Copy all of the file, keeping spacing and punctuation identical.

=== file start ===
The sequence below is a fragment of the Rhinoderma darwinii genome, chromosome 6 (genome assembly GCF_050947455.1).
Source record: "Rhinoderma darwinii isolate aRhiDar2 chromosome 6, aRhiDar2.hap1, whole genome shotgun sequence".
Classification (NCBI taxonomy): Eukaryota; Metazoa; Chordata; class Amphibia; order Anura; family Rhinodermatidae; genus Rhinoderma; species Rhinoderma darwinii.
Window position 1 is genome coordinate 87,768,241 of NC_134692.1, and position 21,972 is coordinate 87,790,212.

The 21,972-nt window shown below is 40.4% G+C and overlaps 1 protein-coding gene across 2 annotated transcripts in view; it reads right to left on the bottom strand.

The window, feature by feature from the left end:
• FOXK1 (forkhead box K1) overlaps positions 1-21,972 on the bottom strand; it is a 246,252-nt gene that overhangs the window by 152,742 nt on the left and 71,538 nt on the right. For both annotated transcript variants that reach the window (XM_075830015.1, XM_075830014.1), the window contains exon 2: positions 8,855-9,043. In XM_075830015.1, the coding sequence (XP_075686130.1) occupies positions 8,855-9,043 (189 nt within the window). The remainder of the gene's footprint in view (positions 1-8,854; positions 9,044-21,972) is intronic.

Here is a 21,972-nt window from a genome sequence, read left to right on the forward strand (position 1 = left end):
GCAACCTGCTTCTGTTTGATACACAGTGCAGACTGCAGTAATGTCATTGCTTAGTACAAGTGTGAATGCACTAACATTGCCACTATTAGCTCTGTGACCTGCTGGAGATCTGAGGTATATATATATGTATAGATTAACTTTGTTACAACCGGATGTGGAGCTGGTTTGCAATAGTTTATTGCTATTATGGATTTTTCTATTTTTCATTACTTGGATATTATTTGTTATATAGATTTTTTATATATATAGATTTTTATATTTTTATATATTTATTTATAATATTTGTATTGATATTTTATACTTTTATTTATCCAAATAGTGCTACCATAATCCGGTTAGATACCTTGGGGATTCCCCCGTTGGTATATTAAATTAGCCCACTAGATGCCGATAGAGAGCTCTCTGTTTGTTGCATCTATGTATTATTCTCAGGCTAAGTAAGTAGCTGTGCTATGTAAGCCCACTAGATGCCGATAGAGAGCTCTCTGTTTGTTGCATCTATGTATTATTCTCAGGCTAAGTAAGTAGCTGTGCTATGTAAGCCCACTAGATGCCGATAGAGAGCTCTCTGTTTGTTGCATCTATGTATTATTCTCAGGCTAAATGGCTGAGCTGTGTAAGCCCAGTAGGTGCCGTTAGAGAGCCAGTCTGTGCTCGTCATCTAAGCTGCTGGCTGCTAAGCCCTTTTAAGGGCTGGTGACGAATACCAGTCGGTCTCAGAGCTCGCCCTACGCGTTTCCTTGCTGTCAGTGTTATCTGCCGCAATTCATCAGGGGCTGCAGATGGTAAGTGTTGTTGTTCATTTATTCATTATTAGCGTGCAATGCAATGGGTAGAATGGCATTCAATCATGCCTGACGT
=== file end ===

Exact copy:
The sequence below is a fragment of the Rhinoderma darwinii genome, chromosome 6 (genome assembly GCF_050947455.1).
Source record: "Rhinoderma darwinii isolate aRhiDar2 chromosome 6, aRhiDar2.hap1, whole genome shotgun sequence".
Classification (NCBI taxonomy): Eukaryota; Metazoa; Chordata; class Amphibia; order Anura; family Rhinodermatidae; genus Rhinoderma; species Rhinoderma darwinii.
Window position 1 is genome coordinate 87,768,241 of NC_134692.1, and position 21,972 is coordinate 87,790,212.

The 21,972-nt window shown below is 40.4% G+C and overlaps 1 protein-coding gene across 2 annotated transcripts in view; it reads right to left on the bottom strand.

The window, feature by feature from the left end:
• FOXK1 (forkhead box K1) overlaps positions 1-21,972 on the bottom strand; it is a 246,252-nt gene that overhangs the window by 152,742 nt on the left and 71,538 nt on the right. For both annotated transcript variants that reach the window (XM_075830015.1, XM_075830014.1), the window contains exon 2: positions 8,855-9,043. In XM_075830015.1, the coding sequence (XP_075686130.1) occupies positions 8,855-9,043 (189 nt within the window). The remainder of the gene's footprint in view (positions 1-8,854; positions 9,044-21,972) is intronic.

Here is a 21,972-nt window from a genome sequence, read left to right on the forward strand (position 1 = left end):
GCAACCTGCTTCTGTTTGATACACAGTGCAGACTGCAGTAATGTCATTGCTTAGTACAAGTGTGAATGCACTAACATTGCCACTATTAGCTCTGTGACCTGCTGGAGATCTGAGGTATATATATATGTATAGATTAACTTTGTTACAACCGGATGTGGAGCTGGTTTGCAATAGTTTATTGCTATTATGGATTTTTCTATTTTTCATTACTTGGATATTATTTGTTATATAGATTTTTTATATATATAGATTTTTATATTTTTATATATTTATTTATAATATTTGTATTGATATTTTATACTTTTATTTATCCAAATAGTGCTACCATAATCCGGTTAGATACCTTGGGGATTCCCCCGTTGGTATATTAAATTAGCCCACTAGATGCCGATAGAGAGCTCTCTGTTTGTTGCATCTATGTATTATTCTCAGGCTAAGTAAGTAGCTGTGCTATGTAAGCCCACTAGATGCCGATAGAGAGCTCTCTGTTTGTTGCATCTATGTATTATTCTCAGGCTAAGTAAGTAGCTGTGCTATGTAAGCCCACTAGATGCCGATAGAGAGCTCTCTGTTTGTTGCATCTATGTATTATTCTCAGGCTAAATGGCTGAGCTGTGTAAGCCCAGTAGGTGCCGTTAGAGAGCCAGTCTGTGCTCGTCATCTAAGCTGCTGGCTGCTAAGCCCTTTTAAGGGCTGGTGACGAATACCAGTCGGTCTCAGAGCTCGCCCTACGCGTTTCCTTGCTGTCAGTGTTATCTGCCGCAATTCATCAGGGGCTGCAGATGGTAAGTGTTGTTGTTCATTTATTCATTATTAGCGTGCAATGCAATGGGTAGAATGGCATTCAATCATGCCTGACGT